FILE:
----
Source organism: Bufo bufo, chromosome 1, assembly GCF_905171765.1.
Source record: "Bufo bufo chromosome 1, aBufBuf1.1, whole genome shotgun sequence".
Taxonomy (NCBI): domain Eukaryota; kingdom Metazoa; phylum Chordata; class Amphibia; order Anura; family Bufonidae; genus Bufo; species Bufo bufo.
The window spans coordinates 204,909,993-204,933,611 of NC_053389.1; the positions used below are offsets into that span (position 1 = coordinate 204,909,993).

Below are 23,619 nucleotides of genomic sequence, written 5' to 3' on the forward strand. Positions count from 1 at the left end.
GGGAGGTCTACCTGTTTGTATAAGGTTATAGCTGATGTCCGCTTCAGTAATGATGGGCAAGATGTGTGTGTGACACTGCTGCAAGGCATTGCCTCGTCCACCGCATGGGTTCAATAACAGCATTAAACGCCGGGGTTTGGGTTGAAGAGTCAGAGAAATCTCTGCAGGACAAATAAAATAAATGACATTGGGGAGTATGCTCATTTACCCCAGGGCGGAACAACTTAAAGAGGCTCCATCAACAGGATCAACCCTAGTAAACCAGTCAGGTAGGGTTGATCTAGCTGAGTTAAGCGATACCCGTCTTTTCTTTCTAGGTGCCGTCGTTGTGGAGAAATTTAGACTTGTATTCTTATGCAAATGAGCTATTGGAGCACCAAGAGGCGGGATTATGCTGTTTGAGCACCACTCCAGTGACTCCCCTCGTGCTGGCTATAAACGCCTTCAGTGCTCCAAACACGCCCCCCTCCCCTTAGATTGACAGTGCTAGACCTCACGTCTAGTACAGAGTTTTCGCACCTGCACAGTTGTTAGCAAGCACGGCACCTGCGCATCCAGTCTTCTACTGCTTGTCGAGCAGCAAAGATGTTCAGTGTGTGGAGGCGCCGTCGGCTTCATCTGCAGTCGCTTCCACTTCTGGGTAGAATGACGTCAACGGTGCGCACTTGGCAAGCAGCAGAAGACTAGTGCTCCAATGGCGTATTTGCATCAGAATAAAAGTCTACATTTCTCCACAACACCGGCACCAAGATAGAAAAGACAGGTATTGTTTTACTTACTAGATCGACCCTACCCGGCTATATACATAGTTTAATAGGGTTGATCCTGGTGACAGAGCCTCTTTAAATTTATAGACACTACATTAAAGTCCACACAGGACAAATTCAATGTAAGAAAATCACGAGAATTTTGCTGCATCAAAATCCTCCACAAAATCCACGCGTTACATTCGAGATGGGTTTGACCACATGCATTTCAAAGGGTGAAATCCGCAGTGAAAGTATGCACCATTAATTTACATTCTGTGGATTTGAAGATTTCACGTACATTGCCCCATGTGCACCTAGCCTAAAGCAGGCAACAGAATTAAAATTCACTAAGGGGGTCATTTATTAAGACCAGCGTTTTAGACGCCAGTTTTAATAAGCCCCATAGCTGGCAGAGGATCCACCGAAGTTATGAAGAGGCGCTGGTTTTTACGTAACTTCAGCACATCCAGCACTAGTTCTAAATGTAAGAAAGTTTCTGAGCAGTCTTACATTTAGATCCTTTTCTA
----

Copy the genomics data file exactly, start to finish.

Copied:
Source organism: Bufo bufo, chromosome 1, assembly GCF_905171765.1.
Source record: "Bufo bufo chromosome 1, aBufBuf1.1, whole genome shotgun sequence".
Taxonomy (NCBI): domain Eukaryota; kingdom Metazoa; phylum Chordata; class Amphibia; order Anura; family Bufonidae; genus Bufo; species Bufo bufo.
The window spans coordinates 204,909,993-204,933,611 of NC_053389.1; the positions used below are offsets into that span (position 1 = coordinate 204,909,993).

Below are 23,619 nucleotides of genomic sequence, written 5' to 3' on the forward strand. Positions count from 1 at the left end.
GGGAGGTCTACCTGTTTGTATAAGGTTATAGCTGATGTCCGCTTCAGTAATGATGGGCAAGATGTGTGTGTGACACTGCTGCAAGGCATTGCCTCGTCCACCGCATGGGTTCAATAACAGCATTAAACGCCGGGGTTTGGGTTGAAGAGTCAGAGAAATCTCTGCAGGACAAATAAAATAAATGACATTGGGGAGTATGCTCATTTACCCCAGGGCGGAACAACTTAAAGAGGCTCCATCAACAGGATCAACCCTAGTAAACCAGTCAGGTAGGGTTGATCTAGCTGAGTTAAGCGATACCCGTCTTTTCTTTCTAGGTGCCGTCGTTGTGGAGAAATTTAGACTTGTATTCTTATGCAAATGAGCTATTGGAGCACCAAGAGGCGGGATTATGCTGTTTGAGCACCACTCCAGTGACTCCCCTCGTGCTGGCTATAAACGCCTTCAGTGCTCCAAACACGCCCCCCTCCCCTTAGATTGACAGTGCTAGACCTCACGTCTAGTACAGAGTTTTCGCACCTGCACAGTTGTTAGCAAGCACGGCACCTGCGCATCCAGTCTTCTACTGCTTGTCGAGCAGCAAAGATGTTCAGTGTGTGGAGGCGCCGTCGGCTTCATCTGCAGTCGCTTCCACTTCTGGGTAGAATGACGTCAACGGTGCGCACTTGGCAAGCAGCAGAAGACTAGTGCTCCAATGGCGTATTTGCATCAGAATAAAAGTCTACATTTCTCCACAACACCGGCACCAAGATAGAAAAGACAGGTATTGTTTTACTTACTAGATCGACCCTACCCGGCTATATACATAGTTTAATAGGGTTGATCCTGGTGACAGAGCCTCTTTAAATTTATAGACACTACATTAAAGTCCACACAGGACAAATTCAATGTAAGAAAATCACGAGAATTTTGCTGCATCAAAATCCTCCACAAAATCCACGCGTTACATTCGAGATGGGTTTGACCACATGCATTTCAAAGGGTGAAATCCGCAGTGAAAGTATGCACCATTAATTTACATTCTGTGGATTTGAAGATTTCACGTACATTGCCCCATGTGCACCTAGCCTAAAGCAGGCAACAGAATTAAAATTCACTAAGGGGGTCATTTATTAAGACCAGCGTTTTAGACGCCAGTTTTAATAAGCCCCATAGCTGGCAGAGGATCCACCGAAGTTATGAAGAGGCGCTGGTTTTTACGTAACTTCAGCACATCCAGCACTAGTTCTAAATGTAAGAAAGTTTCTGAGCAGTCTTACATTTAGATCCTTTTCTA